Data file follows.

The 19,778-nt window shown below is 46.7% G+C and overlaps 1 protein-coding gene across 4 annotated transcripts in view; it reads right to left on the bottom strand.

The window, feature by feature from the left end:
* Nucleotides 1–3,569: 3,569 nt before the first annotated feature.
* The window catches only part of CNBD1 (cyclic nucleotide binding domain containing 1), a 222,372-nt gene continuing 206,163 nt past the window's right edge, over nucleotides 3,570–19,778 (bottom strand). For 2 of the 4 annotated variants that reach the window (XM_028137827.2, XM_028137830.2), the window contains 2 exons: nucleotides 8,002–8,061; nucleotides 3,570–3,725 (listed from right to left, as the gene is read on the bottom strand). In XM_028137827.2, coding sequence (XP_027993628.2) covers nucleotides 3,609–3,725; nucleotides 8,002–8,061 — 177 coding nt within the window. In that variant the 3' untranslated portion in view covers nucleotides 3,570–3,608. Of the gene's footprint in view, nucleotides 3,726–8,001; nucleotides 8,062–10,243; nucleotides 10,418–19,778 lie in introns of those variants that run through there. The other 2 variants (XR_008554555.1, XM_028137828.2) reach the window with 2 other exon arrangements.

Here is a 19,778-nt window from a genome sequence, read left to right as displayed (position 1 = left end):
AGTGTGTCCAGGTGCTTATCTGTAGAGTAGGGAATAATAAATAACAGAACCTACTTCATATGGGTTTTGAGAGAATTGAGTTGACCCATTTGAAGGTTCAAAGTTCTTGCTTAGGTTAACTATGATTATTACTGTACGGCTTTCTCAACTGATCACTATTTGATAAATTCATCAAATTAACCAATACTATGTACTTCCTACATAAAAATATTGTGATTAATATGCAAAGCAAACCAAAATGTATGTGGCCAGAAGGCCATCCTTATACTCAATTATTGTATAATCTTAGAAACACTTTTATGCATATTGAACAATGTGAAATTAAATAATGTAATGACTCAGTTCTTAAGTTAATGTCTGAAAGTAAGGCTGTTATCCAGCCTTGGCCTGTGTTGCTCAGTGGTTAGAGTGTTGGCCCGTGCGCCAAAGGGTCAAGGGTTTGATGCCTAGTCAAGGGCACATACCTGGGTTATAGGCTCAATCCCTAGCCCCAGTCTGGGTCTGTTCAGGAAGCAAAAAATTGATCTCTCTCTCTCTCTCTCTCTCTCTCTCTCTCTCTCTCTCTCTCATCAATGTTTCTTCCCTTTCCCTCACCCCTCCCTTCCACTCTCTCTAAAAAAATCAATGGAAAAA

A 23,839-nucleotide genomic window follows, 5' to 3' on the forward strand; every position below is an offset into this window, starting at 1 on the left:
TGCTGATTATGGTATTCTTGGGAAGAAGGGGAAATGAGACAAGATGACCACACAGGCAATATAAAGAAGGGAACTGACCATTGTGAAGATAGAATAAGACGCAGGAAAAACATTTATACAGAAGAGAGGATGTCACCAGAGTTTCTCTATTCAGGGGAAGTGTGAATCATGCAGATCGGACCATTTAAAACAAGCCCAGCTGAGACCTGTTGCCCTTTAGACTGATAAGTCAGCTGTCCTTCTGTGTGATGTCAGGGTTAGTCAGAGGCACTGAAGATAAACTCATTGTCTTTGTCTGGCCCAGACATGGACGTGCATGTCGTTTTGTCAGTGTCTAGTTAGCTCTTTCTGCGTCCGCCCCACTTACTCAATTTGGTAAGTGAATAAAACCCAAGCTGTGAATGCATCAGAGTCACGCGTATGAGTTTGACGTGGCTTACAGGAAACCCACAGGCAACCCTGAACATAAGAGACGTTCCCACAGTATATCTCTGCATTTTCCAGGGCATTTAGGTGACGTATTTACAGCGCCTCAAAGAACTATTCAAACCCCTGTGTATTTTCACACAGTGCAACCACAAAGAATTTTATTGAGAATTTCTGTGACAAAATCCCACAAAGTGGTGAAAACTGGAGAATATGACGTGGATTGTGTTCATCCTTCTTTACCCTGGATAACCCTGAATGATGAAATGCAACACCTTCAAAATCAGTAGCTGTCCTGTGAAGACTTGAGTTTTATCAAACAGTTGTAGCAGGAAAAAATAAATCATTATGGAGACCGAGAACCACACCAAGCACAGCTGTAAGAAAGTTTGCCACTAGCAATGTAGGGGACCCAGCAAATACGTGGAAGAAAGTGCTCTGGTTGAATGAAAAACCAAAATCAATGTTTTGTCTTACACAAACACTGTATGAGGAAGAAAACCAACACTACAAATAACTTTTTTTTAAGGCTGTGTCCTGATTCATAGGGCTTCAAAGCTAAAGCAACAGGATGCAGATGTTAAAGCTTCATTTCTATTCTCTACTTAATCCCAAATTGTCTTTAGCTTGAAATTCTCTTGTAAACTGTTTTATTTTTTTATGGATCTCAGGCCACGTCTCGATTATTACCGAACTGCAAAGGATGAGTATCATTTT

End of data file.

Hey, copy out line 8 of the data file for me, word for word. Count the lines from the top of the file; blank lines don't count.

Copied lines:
TGCTGATTATGGTATTCTTGGGAAGAAGGGGAAATGAGACAAGATGACCACACAGGCAATATAAAGAAGGGAACTGACCATTGTGAAGATAGAATAAGACGCAGGAAAAACATTTATACAGAAGAGAGGATGTCACCAGAGTTTCTCTATTCAGGGGAAGTGTGAATCATGCAGATCGGACCATTTAAAACAAGCCCAGCTGAGACCTGTTGCCCTTTAGACTGATAAGTCAGCTGTCCTTCTGTGTGATGTCAGGGTTAGTCAGAGGCACTGAAGATAAACTCATTGTCTTTGTCTGGCCCAGACATGGACGTGCATGTCGTTTTGTCAGTGTCTAGTTAGCTCTTTCTGCGTCCGCCCCACTTACTCAATTTGGTAAGTGAATAAAACCCAAGCTGTGAATGCATCAGAGTCACGCGTATGAGTTTGACGTGGCTTACAGGAAACCCACAGGCAACCCTGAACATAAGAGACGTTCCCACAGTATATCTCTGCATTTTCCAGGGCATTTAGGTGACGTATTTACAGCGCCTCAAAGAACTATTCAAACCCCTGTGTATTTTCACACAGTGCAACCACAAAGAATTTTATTGAGAATTTCTGTGACAAAATCCCACAAAGTGGTGAAAACTGGAGAATATGACGTGGATTGTGTTCATCCTTCTTTACCCTGGATAACCCTGAATGATGAAATGCAACACCTTCAAAATCAGTAGCTGTCCTGTGAAGACTTGAGTTTTATCAAACAGTTGTAGCAGGAAAAAATAAATCATTATGGAGACCGAGAACCACACCAAGCACAGCTGTAAGAAAGTTTGCCACTAGCAATGTAGGGGACCCAGCAAATACGTGGAAGAAAGTGCTCTGGTTGAATGAAAAACCAAAATCAATGTTTTGTCTTACACAAACACTGTATGAGGAAGAAAACCAACACTACAAATAACTTTTTTTTAAGGCTGTGTCCTGATTCATAGGGCTTCAAAGCTAAAGCAACAGGATGCAGATGTTAAAGCTTCATTTCTATTCTCTACTTAATCCCAAATTGTCTTTAGCTTGAAATTCTCTTGTAAACTGTTTTATTTTTTTATGGATCTCAGGCCACGTCTCGATTATTACCGAACTGCAAAGGATGAGTATCATTTT